Cyrus is the un-Pollyanna. Since I have a tendency towards depression (Churchill’s black dog), I fight it constantly by being Pollyanna. I count my blessings, not just once a day, but throughout the day. When God (or bad luck or stupid decisions) closes a door, I spend my time frantically trying to identifying the open window that’s supposed to be out there. I’m always terribly afraid that if I don’t affirmatively and endlessly appreciate the true blessings that are part of my life, I’ll stop seeing them. Then I’ll be like the commuter who daily drives by a mix of beautiful flower gardens and hideous garbage dumps, and eventually stops seeing the gardens. My commute through life requires me to say “Yes, I see the flower garden” every time I drive by.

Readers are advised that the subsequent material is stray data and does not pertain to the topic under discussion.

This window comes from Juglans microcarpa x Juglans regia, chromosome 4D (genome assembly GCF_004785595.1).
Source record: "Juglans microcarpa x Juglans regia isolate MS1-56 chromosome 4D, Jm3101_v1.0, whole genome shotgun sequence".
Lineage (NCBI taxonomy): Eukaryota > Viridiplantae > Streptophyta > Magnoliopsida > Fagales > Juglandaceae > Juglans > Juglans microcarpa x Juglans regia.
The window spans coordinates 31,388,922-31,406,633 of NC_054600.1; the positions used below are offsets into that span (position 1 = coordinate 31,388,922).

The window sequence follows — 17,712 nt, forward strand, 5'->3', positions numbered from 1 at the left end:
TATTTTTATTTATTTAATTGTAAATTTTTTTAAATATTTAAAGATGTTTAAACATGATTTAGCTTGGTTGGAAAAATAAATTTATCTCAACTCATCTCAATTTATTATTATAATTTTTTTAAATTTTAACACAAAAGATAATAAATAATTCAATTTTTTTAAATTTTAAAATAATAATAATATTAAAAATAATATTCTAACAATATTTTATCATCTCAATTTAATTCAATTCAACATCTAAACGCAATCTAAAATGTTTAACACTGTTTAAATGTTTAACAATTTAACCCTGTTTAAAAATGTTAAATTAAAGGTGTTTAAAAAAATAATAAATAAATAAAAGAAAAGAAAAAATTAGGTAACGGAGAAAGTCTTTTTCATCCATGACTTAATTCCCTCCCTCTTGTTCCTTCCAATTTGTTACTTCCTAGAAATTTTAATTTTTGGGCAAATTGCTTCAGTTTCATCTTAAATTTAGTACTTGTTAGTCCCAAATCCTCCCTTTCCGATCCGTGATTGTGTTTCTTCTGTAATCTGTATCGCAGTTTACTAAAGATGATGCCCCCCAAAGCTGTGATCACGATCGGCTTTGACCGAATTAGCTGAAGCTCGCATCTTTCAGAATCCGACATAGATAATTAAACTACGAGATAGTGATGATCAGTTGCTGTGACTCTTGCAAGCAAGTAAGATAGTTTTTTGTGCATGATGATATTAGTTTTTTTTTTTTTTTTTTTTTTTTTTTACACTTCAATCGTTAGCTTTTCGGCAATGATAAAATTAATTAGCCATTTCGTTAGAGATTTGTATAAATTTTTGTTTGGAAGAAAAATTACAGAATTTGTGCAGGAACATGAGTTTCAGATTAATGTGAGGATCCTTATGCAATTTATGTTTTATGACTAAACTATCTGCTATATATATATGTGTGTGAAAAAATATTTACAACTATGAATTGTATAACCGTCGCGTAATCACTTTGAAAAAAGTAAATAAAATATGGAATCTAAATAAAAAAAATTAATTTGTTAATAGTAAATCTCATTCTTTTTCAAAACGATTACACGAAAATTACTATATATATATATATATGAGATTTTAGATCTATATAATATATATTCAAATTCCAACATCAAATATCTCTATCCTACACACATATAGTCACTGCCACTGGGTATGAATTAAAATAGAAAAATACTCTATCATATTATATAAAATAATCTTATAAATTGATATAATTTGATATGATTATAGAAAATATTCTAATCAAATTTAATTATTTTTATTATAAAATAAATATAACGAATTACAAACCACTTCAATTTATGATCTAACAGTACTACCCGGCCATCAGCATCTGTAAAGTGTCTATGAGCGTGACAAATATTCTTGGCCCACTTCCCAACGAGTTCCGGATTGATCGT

That’s so not Cyrus. I wish I could infuse him with my belief in self-created happiness. I don’t mean foolish or fatuous happiness. I mean the sense that events in life unfold for a purpose, even if we don’t know at the time of the event what that purpose was or will be. Indeed, even if a “purpose” doesn’t exist at the time the event happens, it is up to us to give it meaning.
I think there’s a little touch of the fool in me that enables me to maintain this Pollyanna outlook. Cyrus is too smart for it. The same titanic creativity and energy that power his work also strip away the gauzy blinders the rest of us are able to throw over the less appealing parts of our lives.
I look forward to a long and happy association with Cyrus, whether that length is counted in weeks, months, or years. I wish Cyrus the same.Email This Post To A Friend